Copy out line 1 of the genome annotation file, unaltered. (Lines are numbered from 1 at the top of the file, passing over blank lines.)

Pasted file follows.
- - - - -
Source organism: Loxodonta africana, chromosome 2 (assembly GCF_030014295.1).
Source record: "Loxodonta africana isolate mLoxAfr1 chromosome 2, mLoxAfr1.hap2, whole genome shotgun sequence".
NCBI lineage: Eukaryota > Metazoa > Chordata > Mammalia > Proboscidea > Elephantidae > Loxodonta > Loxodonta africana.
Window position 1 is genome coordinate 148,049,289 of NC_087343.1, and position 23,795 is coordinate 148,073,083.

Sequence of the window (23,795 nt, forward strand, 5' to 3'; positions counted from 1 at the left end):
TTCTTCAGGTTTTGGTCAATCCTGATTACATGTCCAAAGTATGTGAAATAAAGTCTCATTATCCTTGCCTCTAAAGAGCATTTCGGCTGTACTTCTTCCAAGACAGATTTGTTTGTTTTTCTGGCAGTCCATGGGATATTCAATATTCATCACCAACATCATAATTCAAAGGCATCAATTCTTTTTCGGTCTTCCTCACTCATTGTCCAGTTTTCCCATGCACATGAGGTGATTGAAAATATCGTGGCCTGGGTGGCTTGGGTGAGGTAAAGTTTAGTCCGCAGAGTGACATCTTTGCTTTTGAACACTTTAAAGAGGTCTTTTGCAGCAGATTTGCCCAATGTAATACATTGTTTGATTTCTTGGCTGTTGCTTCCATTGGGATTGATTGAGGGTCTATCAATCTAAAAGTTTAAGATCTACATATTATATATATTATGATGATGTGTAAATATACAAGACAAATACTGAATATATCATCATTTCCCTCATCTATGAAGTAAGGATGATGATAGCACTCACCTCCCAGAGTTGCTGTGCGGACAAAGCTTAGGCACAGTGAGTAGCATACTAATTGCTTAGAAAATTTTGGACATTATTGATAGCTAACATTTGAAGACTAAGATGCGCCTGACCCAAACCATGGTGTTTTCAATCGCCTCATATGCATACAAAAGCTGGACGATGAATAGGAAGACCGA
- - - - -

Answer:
Source organism: Loxodonta africana, chromosome 2 (assembly GCF_030014295.1).